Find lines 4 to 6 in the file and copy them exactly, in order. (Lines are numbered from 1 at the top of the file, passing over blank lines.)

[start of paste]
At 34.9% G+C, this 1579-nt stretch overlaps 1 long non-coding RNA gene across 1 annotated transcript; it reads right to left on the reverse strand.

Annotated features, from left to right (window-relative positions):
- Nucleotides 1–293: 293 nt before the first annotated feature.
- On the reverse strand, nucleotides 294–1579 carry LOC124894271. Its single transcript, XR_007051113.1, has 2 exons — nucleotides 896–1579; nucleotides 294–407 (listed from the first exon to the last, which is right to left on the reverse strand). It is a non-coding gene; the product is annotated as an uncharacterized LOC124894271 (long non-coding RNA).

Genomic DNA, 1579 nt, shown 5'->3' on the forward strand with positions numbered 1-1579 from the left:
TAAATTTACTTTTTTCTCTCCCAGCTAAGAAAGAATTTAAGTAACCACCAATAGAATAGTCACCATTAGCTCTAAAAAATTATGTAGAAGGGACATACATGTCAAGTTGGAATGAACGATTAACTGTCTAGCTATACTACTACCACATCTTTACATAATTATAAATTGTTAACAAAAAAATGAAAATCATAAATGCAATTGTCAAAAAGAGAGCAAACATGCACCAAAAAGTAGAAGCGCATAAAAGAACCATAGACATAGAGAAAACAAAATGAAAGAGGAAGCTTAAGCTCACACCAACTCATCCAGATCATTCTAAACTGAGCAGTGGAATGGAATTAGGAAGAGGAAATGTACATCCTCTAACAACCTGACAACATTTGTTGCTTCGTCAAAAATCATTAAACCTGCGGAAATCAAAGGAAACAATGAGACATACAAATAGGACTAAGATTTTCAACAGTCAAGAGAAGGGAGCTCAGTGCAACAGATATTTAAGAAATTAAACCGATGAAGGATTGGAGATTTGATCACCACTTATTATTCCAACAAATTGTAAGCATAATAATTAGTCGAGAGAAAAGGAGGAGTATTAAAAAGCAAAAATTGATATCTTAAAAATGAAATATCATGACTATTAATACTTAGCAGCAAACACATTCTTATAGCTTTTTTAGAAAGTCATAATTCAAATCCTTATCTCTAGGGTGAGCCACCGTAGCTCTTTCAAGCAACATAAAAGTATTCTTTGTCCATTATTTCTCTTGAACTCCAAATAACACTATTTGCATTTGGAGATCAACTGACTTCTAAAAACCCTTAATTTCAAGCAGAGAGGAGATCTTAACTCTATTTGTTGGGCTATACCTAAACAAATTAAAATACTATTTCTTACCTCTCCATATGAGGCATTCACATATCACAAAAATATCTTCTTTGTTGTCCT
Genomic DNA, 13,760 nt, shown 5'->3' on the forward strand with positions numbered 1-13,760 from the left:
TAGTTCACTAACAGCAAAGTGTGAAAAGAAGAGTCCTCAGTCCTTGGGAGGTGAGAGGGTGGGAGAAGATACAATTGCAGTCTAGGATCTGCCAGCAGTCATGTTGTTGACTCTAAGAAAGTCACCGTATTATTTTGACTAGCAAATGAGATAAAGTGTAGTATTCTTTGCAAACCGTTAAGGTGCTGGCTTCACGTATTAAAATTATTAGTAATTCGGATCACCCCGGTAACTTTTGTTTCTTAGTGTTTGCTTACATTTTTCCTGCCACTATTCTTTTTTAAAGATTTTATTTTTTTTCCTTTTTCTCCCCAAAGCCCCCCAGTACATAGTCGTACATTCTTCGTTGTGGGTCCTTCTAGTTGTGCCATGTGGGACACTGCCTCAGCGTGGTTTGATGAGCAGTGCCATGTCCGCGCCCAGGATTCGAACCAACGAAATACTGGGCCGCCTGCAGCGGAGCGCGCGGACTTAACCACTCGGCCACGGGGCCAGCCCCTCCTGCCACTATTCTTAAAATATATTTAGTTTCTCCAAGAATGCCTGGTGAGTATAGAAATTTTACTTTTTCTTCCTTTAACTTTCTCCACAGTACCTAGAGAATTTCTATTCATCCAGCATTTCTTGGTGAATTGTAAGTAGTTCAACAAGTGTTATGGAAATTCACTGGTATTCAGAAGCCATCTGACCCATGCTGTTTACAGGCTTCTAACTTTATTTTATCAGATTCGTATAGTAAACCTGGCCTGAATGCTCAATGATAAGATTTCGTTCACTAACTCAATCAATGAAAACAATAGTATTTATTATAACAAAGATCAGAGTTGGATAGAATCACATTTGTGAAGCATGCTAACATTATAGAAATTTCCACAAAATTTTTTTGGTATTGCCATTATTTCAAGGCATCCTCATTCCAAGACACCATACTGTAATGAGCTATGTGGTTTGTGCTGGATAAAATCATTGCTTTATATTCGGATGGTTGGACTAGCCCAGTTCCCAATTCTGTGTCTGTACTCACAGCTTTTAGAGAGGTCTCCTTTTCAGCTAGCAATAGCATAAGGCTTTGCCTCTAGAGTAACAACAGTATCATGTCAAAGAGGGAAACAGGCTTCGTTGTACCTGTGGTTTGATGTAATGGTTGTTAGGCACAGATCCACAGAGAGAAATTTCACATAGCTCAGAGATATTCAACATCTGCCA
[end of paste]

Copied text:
- On the reverse strand, nucleotides 294–1579 carry LOC124894271. Its single transcript, XR_007051113.1, has 2 exons — nucleotides 896–1579; nucleotides 294–407 (listed from the first exon to the last, which is right to left on the reverse strand). It is a non-coding gene; the product is annotated as an uncharacterized LOC124894271 (long non-coding RNA).

Genomic DNA, 1579 nt, shown 5'->3' on the forward strand with positions numbered 1-1579 from the left:
TAAATTTACTTTTTTCTCTCCCAGCTAAGAAAGAATTTAAGTAACCACCAATAGAATAGTCACCATTAGCTCTAAAAAATTATGTAGAAGGGACATACATGTCAAGTTGGAATGAACGATTAACTGTCTAGCTATACTACTACCACATCTTTACATAATTATAAATTGTTAACAAAAAAATGAAAATCATAAATGCAATTGTCAAAAAGAGAGCAAACATGCACCAAAAAGTAGAAGCGCATAAAAGAACCATAGACATAGAGAAAACAAAATGAAAGAGGAAGCTTAAGCTCACACCAACTCATCCAGATCATTCTAAACTGAGCAGTGGAATGGAATTAGGAAGAGGAAATGTACATCCTCTAACAACCTGACAACATTTGTTGCTTCGTCAAAAATCATTAAACCTGCGGAAATCAAAGGAAACAATGAGACATACAAATAGGACTAAGATTTTCAACAGTCAAGAGAAGGGAGCTCAGTGCAACAGATATTTAAGAAATTAAACCGATGAAGGATTGGAGATTTGATCACCACTTATTATTCCAACAAATTGTAAGCATAATAATTAGTCGAGAGAAAAGGAGGAGTATTAAAAAGCAAAAATTGATATCTTAAAAATGAAATATCATGACTATTAATACTTAGCAGCAAACACATTCTTATAGCTTTTTTAGAAAGTCATAATTCAAATCCTTATCTCTAGGGTGAGCCACCGTAGCTCTTTCAAGCAACATAAAAGTATTCTTTGTCCATTATTTCTCTTGAACTCCAAATAACACTATTTGCATTTGGAGATCAACTGACTTCTAAAAACCCTTAATTTCAAGCAGAGAGGAGATCTTAACTCTATTTGTTGGGCTATACCTAAACAAATTAAAATACTATTTCTTACCTCTCCATATGAGGCATTCACATATCACAAAAATATCTTCTTTGTTGTCCT